If you go back in this guide to the section about “Express Consent”, it will show you a clear checklist of items you must have in order for express consent to be valid. Be meticulous because once you come out of Step 9, every new subscriber you get should be CASL-compliant.

This is also the step where you’re going to want to get everyone you identified in Step 4 so that you can double check (...and triple check) that every process has been thoroughly audited. Leave no stone unturned!

Take a good long look at every signup form you have online and make sure you don’t have any pre-checked boxes because that is often a common mistake. Also, look at messages that trigger after the form is submitted (such as a welcome email) to make sure the content lends itself to full compliance.

For processes that happen orally, this is a lot trickier because you have less of a paper trail. If you’re capturing email addresses over the phone, it is generally a good idea to send those subscribers a welcome email right away because then you can capture their click on a confirmation link and that acts as your evidence of express consent. If you’re recording and archiving every call, then having a well-crafted express consent script that the subscriber agrees to will also be valid, but then you have to store and catalog a whole lot of recordings.

Before moving on, take a moment and grab a screenshot of all your online forms. This way you can do one final check that you’ve hit every item on the requirements list and also so you have further evidence of the exact form people would have filled out.

Step 10: Ready. Set. Reconfirm!

This is a very important step because if done effectively, it will salvage the majority of your mailing lists even once CASL is in full force.

In Step 6 you identified those subscribers that have already given you express consent and those that haven’t. Right now you’re going to focus on those that haven’t in an effort to get them shifted over to the other column.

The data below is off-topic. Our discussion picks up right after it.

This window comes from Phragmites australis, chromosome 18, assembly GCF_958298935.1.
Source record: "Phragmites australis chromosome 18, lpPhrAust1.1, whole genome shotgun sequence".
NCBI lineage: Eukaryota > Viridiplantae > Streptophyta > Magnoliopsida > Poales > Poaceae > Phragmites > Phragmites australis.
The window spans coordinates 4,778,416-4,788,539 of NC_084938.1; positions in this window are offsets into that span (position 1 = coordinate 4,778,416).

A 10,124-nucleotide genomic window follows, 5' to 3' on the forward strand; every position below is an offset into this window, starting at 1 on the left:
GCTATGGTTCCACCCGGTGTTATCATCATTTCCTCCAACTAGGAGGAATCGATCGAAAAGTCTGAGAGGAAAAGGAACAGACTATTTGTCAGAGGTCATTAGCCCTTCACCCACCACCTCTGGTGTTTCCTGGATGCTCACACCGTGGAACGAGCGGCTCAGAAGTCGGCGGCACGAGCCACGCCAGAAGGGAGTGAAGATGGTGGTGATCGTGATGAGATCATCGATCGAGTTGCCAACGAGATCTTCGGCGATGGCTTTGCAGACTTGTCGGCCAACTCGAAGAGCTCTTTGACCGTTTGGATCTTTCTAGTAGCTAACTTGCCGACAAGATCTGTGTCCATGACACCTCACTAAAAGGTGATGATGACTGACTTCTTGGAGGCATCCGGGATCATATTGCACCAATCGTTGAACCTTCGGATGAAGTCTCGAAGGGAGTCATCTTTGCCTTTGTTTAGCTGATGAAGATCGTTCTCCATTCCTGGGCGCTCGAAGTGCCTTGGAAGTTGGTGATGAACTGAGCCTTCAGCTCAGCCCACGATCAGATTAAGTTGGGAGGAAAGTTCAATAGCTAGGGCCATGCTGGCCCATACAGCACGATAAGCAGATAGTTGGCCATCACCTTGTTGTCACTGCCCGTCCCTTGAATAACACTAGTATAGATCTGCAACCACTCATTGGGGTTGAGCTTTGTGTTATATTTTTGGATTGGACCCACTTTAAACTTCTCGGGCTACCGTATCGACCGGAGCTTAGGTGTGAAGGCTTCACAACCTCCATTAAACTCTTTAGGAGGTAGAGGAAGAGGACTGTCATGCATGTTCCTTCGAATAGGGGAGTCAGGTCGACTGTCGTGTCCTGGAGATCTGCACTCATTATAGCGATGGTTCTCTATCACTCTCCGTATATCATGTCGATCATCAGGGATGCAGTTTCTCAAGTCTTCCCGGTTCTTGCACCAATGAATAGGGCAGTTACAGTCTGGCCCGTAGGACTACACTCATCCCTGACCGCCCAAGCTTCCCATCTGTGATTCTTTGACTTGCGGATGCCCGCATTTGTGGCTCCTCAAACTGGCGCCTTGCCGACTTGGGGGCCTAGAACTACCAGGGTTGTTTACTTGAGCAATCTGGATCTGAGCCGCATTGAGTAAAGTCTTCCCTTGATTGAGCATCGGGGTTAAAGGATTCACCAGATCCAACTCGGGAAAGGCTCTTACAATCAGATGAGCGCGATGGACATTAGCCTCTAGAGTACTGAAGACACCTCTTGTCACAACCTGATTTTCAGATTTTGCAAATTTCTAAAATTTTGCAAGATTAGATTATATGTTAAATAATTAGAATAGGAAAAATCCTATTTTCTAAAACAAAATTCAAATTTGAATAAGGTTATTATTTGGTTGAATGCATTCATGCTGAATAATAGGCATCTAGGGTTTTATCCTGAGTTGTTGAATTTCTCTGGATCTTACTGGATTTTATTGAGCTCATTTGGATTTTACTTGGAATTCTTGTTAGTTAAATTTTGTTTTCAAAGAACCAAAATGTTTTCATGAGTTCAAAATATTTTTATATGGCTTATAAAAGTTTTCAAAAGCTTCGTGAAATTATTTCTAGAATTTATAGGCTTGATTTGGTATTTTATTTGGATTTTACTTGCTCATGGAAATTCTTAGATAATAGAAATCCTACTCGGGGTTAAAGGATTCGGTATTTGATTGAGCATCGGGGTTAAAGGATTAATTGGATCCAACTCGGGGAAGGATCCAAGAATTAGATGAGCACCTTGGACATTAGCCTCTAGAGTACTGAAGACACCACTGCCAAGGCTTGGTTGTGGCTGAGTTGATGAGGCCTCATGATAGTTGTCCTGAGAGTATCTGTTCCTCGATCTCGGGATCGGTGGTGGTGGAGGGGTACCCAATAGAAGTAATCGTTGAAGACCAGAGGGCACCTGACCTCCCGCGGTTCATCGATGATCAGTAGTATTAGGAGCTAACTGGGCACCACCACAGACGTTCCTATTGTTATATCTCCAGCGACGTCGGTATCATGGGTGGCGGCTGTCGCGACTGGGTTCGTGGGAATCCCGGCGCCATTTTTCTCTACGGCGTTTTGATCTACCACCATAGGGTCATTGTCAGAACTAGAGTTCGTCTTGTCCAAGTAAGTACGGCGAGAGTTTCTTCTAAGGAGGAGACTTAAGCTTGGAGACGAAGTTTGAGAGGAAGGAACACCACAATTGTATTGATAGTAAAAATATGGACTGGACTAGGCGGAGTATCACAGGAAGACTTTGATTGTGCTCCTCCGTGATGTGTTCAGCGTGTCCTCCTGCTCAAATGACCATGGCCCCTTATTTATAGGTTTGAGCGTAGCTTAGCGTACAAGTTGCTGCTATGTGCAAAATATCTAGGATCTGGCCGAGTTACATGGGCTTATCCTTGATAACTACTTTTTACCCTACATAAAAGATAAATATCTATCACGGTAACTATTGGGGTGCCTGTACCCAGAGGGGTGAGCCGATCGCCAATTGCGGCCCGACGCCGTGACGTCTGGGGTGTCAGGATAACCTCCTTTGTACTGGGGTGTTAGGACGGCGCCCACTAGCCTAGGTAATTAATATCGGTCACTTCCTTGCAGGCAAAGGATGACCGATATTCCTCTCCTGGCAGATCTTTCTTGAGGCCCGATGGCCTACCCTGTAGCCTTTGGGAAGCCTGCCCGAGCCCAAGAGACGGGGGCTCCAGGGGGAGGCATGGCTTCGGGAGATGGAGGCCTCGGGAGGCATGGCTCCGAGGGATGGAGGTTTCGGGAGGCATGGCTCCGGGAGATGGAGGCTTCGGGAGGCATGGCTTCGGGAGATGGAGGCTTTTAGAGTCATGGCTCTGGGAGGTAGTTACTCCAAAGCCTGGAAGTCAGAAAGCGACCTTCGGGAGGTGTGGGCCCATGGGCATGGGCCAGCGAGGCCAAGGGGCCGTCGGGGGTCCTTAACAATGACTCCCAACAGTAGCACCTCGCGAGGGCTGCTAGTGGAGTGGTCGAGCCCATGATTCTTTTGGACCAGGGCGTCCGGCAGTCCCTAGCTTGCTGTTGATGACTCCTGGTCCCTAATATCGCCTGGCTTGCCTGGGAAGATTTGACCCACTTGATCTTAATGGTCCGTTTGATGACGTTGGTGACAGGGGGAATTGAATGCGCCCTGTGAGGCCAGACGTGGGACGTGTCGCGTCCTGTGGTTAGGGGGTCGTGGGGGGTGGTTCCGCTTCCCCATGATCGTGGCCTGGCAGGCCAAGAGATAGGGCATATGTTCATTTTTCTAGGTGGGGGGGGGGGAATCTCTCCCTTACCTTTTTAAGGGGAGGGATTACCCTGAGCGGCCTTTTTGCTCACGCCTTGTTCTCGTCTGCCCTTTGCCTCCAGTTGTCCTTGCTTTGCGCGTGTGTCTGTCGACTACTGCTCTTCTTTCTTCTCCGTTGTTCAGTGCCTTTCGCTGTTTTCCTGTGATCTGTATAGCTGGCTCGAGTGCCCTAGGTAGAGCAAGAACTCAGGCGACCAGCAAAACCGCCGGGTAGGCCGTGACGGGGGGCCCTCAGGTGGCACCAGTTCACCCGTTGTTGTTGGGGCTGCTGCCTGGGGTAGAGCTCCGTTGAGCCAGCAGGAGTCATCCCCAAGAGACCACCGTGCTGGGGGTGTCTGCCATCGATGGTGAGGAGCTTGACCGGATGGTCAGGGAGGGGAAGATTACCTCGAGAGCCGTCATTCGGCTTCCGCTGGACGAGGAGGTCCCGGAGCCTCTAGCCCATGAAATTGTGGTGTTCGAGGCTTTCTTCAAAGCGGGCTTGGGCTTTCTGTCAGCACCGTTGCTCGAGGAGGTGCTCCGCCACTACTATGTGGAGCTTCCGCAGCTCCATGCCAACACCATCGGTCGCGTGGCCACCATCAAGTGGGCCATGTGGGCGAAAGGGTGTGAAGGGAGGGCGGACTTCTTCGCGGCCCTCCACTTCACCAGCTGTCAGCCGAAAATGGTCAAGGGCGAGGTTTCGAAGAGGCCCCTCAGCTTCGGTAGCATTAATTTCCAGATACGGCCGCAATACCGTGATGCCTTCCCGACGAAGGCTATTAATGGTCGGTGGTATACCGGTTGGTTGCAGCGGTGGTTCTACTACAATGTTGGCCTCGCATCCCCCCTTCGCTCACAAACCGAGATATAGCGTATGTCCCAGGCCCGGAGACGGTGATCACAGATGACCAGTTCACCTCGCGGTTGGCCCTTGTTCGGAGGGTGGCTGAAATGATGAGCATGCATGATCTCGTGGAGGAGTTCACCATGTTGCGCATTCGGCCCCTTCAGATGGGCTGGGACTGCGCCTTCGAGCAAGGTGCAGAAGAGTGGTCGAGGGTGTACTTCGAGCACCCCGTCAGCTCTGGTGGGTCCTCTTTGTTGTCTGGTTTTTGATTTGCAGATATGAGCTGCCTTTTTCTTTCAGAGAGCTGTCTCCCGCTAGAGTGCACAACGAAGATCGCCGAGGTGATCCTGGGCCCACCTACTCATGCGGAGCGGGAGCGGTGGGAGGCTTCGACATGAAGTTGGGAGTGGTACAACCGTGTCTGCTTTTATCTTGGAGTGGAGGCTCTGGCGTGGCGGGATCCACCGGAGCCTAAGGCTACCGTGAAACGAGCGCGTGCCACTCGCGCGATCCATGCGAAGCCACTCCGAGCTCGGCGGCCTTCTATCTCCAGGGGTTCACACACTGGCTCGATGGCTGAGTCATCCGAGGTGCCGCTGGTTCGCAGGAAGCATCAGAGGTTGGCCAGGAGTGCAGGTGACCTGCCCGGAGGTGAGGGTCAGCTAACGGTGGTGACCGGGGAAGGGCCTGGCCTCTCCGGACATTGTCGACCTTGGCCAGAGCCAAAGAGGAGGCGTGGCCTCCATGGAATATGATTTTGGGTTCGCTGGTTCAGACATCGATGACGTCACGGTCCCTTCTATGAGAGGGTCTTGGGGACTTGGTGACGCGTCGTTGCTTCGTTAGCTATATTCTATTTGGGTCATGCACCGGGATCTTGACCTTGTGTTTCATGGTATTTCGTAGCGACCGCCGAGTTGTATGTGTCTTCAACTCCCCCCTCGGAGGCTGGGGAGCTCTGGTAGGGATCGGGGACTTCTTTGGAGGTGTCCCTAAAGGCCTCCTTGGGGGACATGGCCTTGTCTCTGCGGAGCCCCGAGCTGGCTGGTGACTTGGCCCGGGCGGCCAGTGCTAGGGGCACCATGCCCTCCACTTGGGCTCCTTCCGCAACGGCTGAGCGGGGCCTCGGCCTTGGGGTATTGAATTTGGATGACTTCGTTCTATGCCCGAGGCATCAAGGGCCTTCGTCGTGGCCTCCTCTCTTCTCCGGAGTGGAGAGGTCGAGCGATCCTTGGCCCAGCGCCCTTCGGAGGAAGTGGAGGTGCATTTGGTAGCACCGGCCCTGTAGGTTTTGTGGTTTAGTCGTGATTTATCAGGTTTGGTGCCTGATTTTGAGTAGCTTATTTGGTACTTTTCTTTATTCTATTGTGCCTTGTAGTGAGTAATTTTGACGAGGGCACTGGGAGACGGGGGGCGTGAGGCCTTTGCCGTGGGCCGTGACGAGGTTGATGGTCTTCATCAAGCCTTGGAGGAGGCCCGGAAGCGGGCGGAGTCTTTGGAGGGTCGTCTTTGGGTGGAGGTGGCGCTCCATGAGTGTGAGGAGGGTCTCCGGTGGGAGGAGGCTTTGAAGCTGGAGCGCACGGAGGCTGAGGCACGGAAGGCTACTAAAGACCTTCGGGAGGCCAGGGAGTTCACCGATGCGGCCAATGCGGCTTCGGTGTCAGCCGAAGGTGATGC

The goal is to send these subscribers an email and get them to click a link that confirms they wish to continue receiving your emails. When they click this link, the date, time and IP address must be tracked, as that becomes your hard evidence for express consent.

Keep in mind, opening your emails or clicking on other links does not qualify as express consent. The subscribers needs to click a link that clearly identifies that they are very clearly requesting to receive your emails.

Looking at some example link text:
“Visit Our Website” == Not even close to express consent
“Click here to confirm your interest in receiving our emails” == BINGO!

There are two core types of re-confirmation messages:

  • Dedicated Confirmation Campaigns
  • Embedded Requests in Typical Campaigns
Dedicated Confirmation Campaigns
This is a campaign where the sole focus is on acquiring confirmation. The email should be very clean and simple with a clear call to action of clicking the confirmation link. There should be very little competing content, which can act as a distraction from clicking that ever-important confirmation link.

While these campaigns can be very effective, you don’t want to overuse them because there’s very little intrinsic value from the subscriber's point of view. One of the reasons they’ll want to continue receiving your emails is because they are of value to them (ie. discounts, information, news, etc.), and yet in an ironic twist, this specific confirmation email doesn’t add all that much value to their day.

If you continually try to hammer these confirmation campaigns at your subscribers, they may not only choose not to confirm, but they may unsubscribe even sooner.

This type of mailing should be treated as a tool in your arsenal, but not one that should be abused.

Embedded Requests in Typical Campaigns
This is a campaign where you are sending out your usual content, but within that message you have an additional call to action for confirmation.

The reason this type of campaign works is because you have time before CASL takes effect to still email everyone on your database without worrying about specific CASL compliance. The goal is to seize the opportunity on every email to move people from lacking express consent to having express consent.